Frequently Asked Questions

← Frequently Asked Questions

Veins and Vein Disease

Deep vein thrombosis (DVT) in the leg is a life threatening venous disorder that occurs when thrombus, or a blood clot, develops in the deep venous system. The risk of developing DVT increases when venous blood flow becomes more stagnant. This is more commonly seen in individuals with venous reflux and varicose vein disease. In these individuals, superficial venous blood clots (superficial thrombophlebitis) can lead to DVT because of the incompetent valve system linking the deep and superficial systems together.

One way to decrease your risk of DVT is to treat the venous reflux and vein disease, eliminating the veins with the faulty valves. The Vein Guys™ correct vein disease through a minimally invasive procedure called Venefit™. The procedure is performed in the office in about 15 minutes and patients typically return to normal activity within a day.

Veins carry de-oxygenated blood from the outer parts of the body back to the heart and lungs. The blood in the legs has to fight against gravity to travel up the leg. The vein valves play an important role in this process, preventing a back-flow of blood. Vein disease, also called venous reflux disease, is the weakening of the vein walls and valves, which allows a backflow of blood down the veins. The blood pools in the leg causing an increase in pressure in the veins, which results in the symptoms of vein disease. These symptoms include varicose veins, spider veins, swelling, edema, pain, aching, throbbing, burning, numbness, cramping and heavy feeling legs or ankles.

Vein disease is hereditary. Other factors that can lead to vein disease are pregnancy, prolonged periods of standing or sitting and obesity. Luckily, vein disease can be treated.

Spider veins are close to the skins surface and may look thin and wispy like spider webs or thick and squiggly like branches. They are similar to varicose veins, only thinner. Although we tend to think of spider veins as a cosmetic problem, many times there is an underlying medical cause that has created the spider veins. If you have spider veins along with any other symptom of vein disease (stinging, throbbing, aching, numbness, etc.) then you may have an underlying issue. An evaluation and an ultrasound test can establish if spider veins are cosmetic in nature or a result of venous insufficiency.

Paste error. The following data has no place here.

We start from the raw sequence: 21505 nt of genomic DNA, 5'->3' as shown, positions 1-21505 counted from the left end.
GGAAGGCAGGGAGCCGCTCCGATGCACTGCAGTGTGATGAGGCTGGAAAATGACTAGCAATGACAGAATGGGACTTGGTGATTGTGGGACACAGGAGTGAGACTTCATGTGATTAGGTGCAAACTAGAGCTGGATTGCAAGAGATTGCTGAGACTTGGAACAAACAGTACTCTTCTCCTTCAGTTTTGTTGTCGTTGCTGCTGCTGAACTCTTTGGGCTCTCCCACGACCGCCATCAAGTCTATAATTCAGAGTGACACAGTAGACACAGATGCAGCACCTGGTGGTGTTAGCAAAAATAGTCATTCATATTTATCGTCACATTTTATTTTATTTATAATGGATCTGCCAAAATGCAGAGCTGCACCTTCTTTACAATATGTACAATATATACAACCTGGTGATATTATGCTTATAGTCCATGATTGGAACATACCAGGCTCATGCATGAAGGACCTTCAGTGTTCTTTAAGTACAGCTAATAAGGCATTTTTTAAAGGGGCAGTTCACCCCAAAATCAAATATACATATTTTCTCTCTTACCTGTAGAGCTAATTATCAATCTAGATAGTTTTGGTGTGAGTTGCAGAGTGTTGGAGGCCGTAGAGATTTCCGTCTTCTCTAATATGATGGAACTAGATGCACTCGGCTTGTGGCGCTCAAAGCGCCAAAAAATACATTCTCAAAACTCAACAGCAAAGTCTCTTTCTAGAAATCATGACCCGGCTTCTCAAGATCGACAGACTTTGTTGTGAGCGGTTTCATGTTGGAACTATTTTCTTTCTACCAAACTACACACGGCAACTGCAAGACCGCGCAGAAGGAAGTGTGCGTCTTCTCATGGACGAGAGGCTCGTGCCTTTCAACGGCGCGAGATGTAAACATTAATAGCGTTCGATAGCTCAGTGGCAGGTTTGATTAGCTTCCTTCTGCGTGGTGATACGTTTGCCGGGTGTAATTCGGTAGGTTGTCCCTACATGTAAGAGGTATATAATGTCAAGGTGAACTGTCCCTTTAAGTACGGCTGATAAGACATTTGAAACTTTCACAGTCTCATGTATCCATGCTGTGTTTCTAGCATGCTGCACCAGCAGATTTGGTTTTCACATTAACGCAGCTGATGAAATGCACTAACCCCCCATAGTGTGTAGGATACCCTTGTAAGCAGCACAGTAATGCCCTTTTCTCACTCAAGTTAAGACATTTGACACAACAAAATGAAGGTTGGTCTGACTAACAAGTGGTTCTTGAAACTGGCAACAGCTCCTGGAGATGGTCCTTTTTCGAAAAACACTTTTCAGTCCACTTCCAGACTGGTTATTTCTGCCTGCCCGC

Varicose veins are large, bulging, blue, rope-like veins in the legs. They can occur when the valves in the leg veins become weak or diseased and no longer function properly, causing blood to pool in the legs. Varicose veins are the most obvious and visual symptom of vein disease, but you do not have to have visible veins to have vein disease.

The obvious visual symptoms of vein disease are bulging, ropey or rope-like varicose veins and spider veins. But you do not have to have visible varicose veins or spider veins to have vein disease. Other less noticeable signs include:

  • History of vein problems in your blood-related family
  • Fatigued, tired, heavy-feeling legs
  • Leg pain caused by prolonged standing or sitting
  • Itching, tingling, numbness, cramping or burning in the legs or feet
  • Swollen ankles at the end of the day
  • Discoloration of the skin in the lower legs
  • Open sores or ulcers of the lower legs and ankles
  • Cramps that wake you up at night or a diagnosis of Restless Leg Syndrome (RLS)

The symptoms of vein disease may be gradual or rapid in onset, and in most cases there is a family history of vein problems. If you have any ONE of these symptoms you may have vein disease and need to schedule an appointment at The Vein Guys™ for an insurance or Medicare covered consultation and evaluation.

← Frequently Asked Questions